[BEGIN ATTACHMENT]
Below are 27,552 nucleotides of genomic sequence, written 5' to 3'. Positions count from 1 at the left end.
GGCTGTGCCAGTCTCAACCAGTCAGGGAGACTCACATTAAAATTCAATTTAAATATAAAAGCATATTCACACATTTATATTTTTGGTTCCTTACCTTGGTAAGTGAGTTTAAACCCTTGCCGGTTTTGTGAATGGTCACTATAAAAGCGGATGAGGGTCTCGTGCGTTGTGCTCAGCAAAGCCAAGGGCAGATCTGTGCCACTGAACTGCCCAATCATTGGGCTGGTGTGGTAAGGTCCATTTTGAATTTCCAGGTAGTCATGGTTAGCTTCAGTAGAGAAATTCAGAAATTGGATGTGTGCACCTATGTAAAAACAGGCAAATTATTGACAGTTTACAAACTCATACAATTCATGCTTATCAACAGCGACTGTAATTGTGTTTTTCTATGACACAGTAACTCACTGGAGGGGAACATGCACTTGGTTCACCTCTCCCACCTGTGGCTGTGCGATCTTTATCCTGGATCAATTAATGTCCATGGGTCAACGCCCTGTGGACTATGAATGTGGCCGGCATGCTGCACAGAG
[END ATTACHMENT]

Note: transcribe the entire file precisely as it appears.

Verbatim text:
Below are 27,552 nucleotides of genomic sequence, written 5' to 3'. Positions count from 1 at the left end.
GGCTGTGCCAGTCTCAACCAGTCAGGGAGACTCACATTAAAATTCAATTTAAATATAAAAGCATATTCACACATTTATATTTTTGGTTCCTTACCTTGGTAAGTGAGTTTAAACCCTTGCCGGTTTTGTGAATGGTCACTATAAAAGCGGATGAGGGTCTCGTGCGTTGTGCTCAGCAAAGCCAAGGGCAGATCTGTGCCACTGAACTGCCCAATCATTGGGCTGGTGTGGTAAGGTCCATTTTGAATTTCCAGGTAGTCATGGTTAGCTTCAGTAGAGAAATTCAGAAATTGGATGTGTGCACCTATGTAAAAACAGGCAAATTATTGACAGTTTACAAACTCATACAATTCATGCTTATCAACAGCGACTGTAATTGTGTTTTTCTATGACACAGTAACTCACTGGAGGGGAACATGCACTTGGTTCACCTCTCCCACCTGTGGCTGTGCGATCTTTATCCTGGATCAATTAATGTCCATGGGTCAACGCCCTGTGGACTATGAATGTGGCCGGCATGCTGCACAGAG